The Feb. 26 announcement follows Senator Collins’s request in December that the Government Accountability Office (GAO) study the feasibility of consolidating federal data centers.
“There is much merit to the Federal Data Center Consolidation Initiative, which would require that federal agencies consolidate a burgeoning IT infrastructure that is growing out of control,” Senator Collins said Thursday.
“In 1995, the Office of Management and Budget called for consolidation of these centers. Just the opposite occurred -- there were 432 data centers in 1998 and more than 1,100 today, a 154 percent increase. We need aggressive oversight and strong management now to ward off ‘data center sprawl.’
“Such unchecked growth is expensive, adding significant costs to hardware, software, cooling and energy use and other overhead expenses,” she said. “Further, hundreds of separate data centers are not an efficient or effective way to store and access information. This initiative comes two months after I asked the GAO to study federal data center consolidation and to determine baseline metrics, which we could use to gauge the current situation and to chart future progress. Clearly, we need a strategy that will accommodate data usage, ease the taxpayer burden and improve overall access.”
The goals of the newly announced initiative will be to promote the use of “green technology,” reduce the cost of data center technology, increase the overall IT security at the centers, and move toward a more uniform system of computer platforms and technologies.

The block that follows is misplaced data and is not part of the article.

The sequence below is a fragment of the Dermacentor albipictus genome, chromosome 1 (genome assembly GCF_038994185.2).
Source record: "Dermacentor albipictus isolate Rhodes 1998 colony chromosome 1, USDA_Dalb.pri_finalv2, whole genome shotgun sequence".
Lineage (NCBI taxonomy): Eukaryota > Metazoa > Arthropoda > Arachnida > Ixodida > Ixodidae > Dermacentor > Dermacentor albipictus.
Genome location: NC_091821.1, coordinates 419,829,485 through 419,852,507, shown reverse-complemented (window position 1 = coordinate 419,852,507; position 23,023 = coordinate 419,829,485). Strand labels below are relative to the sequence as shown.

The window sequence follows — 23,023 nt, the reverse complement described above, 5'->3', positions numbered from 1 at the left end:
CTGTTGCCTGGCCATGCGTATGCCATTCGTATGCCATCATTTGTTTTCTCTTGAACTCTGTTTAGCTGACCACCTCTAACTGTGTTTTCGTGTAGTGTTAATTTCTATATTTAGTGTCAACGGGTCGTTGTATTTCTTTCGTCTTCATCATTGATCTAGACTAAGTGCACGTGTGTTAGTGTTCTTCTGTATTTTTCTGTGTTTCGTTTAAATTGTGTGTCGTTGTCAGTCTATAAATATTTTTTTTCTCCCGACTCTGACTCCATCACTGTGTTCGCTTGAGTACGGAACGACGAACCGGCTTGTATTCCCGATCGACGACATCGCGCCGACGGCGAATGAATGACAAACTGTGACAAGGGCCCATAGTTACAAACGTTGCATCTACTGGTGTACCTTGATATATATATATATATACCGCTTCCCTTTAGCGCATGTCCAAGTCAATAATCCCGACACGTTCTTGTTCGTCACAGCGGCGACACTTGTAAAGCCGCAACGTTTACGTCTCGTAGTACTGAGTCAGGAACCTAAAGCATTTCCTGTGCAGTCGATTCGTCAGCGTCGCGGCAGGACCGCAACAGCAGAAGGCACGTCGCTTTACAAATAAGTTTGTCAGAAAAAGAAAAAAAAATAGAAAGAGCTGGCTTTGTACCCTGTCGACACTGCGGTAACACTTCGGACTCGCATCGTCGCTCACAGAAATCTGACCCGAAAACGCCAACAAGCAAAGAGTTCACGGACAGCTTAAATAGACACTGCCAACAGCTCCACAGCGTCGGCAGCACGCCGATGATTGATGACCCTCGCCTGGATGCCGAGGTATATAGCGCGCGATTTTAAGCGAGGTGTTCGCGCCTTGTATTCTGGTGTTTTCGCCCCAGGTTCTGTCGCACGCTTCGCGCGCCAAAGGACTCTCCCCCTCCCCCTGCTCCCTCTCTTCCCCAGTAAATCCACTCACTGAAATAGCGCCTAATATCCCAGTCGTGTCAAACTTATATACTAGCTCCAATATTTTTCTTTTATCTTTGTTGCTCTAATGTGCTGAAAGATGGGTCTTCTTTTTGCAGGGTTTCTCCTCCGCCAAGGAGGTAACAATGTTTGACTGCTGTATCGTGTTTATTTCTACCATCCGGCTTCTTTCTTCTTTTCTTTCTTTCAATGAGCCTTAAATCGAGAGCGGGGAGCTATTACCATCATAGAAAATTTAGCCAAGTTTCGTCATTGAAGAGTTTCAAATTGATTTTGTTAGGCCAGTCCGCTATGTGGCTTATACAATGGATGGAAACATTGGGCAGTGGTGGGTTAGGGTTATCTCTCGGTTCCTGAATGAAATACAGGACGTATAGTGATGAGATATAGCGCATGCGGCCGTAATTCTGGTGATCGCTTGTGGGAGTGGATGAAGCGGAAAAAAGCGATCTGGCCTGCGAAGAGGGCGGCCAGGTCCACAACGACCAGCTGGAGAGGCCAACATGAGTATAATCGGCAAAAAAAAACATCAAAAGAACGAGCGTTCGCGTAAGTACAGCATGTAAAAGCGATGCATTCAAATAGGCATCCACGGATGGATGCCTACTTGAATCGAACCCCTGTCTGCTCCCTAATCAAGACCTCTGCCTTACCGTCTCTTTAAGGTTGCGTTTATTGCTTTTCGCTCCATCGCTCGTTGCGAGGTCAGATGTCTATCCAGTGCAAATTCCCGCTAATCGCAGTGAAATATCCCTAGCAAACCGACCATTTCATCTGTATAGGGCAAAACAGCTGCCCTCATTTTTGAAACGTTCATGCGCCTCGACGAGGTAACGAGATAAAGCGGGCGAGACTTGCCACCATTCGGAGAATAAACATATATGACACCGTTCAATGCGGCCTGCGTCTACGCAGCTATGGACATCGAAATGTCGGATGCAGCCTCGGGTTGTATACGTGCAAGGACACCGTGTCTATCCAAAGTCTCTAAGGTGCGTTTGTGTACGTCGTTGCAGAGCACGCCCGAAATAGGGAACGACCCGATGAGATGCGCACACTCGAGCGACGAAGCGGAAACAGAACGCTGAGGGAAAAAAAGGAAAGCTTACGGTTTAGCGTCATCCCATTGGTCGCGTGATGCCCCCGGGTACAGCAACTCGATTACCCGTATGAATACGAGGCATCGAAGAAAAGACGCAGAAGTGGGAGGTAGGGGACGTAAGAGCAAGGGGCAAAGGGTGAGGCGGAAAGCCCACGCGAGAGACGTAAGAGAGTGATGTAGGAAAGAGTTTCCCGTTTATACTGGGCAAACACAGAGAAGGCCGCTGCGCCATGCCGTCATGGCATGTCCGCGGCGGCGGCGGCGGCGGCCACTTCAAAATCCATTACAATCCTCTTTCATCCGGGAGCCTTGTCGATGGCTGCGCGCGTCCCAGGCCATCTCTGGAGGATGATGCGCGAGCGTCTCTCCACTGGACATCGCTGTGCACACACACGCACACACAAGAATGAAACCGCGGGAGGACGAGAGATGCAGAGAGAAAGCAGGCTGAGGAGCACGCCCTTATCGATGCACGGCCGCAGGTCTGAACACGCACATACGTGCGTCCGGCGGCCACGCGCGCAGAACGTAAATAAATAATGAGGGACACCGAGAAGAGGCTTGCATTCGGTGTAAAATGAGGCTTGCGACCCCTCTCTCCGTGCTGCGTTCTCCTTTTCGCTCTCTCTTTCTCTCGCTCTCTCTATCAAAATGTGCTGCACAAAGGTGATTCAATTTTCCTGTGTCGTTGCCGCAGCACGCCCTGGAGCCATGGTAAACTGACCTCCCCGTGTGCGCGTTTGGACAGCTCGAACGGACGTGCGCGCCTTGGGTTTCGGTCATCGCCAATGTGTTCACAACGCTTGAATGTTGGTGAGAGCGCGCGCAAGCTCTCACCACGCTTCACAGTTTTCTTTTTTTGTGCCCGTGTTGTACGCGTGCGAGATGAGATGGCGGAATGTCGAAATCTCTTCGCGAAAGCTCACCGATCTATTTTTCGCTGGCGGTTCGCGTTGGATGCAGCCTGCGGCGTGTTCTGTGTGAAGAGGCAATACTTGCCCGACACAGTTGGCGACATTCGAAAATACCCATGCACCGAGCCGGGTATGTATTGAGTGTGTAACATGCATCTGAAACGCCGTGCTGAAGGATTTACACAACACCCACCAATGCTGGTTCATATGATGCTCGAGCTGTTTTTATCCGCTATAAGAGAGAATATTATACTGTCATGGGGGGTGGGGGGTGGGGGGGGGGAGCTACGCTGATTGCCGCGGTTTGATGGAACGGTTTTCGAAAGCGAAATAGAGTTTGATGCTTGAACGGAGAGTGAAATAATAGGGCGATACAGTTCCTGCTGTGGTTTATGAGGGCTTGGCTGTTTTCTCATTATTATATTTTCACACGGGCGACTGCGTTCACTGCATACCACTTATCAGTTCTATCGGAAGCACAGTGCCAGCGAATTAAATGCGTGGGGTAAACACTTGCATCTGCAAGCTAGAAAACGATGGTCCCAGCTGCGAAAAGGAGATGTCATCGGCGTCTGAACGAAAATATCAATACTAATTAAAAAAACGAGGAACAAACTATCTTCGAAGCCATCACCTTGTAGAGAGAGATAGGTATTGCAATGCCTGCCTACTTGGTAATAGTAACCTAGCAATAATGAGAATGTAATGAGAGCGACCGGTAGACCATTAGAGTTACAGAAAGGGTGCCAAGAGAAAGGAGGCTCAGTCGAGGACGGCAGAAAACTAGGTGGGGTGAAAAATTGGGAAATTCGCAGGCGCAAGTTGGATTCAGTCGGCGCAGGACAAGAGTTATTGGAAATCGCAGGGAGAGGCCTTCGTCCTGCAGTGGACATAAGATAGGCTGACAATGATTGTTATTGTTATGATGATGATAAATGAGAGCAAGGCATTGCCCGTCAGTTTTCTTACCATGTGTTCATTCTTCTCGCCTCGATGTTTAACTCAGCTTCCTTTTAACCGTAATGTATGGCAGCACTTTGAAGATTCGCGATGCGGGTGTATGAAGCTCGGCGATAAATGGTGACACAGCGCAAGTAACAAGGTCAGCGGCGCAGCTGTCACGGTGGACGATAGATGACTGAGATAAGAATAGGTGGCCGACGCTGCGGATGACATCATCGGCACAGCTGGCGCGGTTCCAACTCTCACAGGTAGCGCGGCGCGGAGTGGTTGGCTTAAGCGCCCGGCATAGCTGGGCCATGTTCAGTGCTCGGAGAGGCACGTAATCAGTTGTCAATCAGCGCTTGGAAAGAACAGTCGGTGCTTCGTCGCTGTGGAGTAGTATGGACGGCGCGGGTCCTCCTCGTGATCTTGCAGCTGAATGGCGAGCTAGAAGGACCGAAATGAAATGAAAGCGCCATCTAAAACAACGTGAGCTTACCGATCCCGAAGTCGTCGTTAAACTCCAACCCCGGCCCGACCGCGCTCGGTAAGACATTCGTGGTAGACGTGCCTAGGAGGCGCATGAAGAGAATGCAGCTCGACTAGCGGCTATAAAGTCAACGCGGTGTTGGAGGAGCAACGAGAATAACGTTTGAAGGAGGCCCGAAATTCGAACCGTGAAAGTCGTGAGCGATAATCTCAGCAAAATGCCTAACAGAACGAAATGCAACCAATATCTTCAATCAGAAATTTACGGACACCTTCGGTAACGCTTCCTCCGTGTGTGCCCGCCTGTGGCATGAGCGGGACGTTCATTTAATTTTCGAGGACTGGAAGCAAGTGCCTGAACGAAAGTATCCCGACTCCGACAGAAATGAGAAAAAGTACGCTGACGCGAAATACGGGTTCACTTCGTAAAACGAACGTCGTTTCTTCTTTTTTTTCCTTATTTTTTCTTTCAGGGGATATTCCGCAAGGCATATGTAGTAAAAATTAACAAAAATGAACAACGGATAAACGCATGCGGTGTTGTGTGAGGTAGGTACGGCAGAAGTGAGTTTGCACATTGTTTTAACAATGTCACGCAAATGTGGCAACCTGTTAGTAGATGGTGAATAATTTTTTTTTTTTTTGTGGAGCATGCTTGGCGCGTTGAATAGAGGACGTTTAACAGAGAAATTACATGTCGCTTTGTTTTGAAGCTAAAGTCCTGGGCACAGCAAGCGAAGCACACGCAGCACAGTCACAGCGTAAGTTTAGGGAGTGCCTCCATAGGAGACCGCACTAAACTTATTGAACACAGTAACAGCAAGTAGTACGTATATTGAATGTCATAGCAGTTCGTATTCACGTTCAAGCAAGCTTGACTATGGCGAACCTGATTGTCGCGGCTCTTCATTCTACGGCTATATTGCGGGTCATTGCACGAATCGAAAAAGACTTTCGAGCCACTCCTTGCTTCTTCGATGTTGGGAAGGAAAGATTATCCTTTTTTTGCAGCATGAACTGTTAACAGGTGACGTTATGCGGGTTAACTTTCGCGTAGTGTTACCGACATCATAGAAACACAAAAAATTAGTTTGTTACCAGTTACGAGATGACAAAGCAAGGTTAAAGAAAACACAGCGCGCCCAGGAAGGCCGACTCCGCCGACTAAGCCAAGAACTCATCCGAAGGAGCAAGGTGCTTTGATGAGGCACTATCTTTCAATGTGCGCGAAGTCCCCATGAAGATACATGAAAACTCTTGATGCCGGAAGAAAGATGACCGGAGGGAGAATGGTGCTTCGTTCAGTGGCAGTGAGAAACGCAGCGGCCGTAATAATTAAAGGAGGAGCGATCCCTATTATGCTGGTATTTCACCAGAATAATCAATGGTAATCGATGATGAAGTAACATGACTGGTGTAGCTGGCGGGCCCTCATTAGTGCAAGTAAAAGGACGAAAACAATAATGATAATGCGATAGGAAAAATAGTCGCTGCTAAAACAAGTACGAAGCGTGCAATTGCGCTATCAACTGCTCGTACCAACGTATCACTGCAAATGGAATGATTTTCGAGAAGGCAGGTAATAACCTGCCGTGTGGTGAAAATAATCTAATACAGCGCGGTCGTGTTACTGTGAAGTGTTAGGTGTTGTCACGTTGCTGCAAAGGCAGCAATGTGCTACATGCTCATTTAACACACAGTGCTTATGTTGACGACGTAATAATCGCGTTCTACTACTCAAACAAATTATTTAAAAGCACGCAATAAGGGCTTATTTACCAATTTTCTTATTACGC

The Office of Management and Budget, which issued the announcement, directed the Chief Information Officers at the Department of Homeland Security and the Treasury Department to lead the effort.
“This growth in redundant infrastructure investments is costly, inefficient, unsustainable and has a significant impact on energy consumption,” the OMB announcement said. “In 2006, Federal servers and data centers consumed over 6 billion kWh of electricity and without a fundamental shift in how we deploy technology it could exceed 12 billion kWh by 2011.”
The first step is to collect information which will inform the development of the data center consolidation plan. To that end, agencies have been directed to conduct initial and final asset inventories, develop data center consolidation plans and create ongoing monitoring systems.
Finally, federal agencies will put these consolidation plans into their 2012 fiscal year budgets by the end of August. The plans, which will include a technical roadmap and approach for achieving the targets for infrastructure utilization, energy efficiency, and cost efficiency, are expected to be approved by OMB by December 31.